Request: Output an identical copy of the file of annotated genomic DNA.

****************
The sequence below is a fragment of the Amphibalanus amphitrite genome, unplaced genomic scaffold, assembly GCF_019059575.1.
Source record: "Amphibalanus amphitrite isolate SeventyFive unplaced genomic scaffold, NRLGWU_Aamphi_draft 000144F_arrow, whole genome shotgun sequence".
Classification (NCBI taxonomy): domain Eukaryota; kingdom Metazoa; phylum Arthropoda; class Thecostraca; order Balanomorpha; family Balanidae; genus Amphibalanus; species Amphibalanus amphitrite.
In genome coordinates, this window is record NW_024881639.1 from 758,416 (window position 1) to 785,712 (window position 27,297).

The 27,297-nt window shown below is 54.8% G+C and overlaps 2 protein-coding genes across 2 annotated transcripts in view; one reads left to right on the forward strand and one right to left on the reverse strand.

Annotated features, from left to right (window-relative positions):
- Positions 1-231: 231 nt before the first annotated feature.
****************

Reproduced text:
The sequence below is a fragment of the Amphibalanus amphitrite genome, unplaced genomic scaffold, assembly GCF_019059575.1.
Source record: "Amphibalanus amphitrite isolate SeventyFive unplaced genomic scaffold, NRLGWU_Aamphi_draft 000144F_arrow, whole genome shotgun sequence".
Classification (NCBI taxonomy): domain Eukaryota; kingdom Metazoa; phylum Arthropoda; class Thecostraca; order Balanomorpha; family Balanidae; genus Amphibalanus; species Amphibalanus amphitrite.
In genome coordinates, this window is record NW_024881639.1 from 758,416 (window position 1) to 785,712 (window position 27,297).

The 27,297-nt window shown below is 54.8% G+C and overlaps 2 protein-coding genes across 2 annotated transcripts in view; one reads left to right on the forward strand and one right to left on the reverse strand.

Annotated features, from left to right (window-relative positions):
- Positions 1-231: 231 nt before the first annotated feature.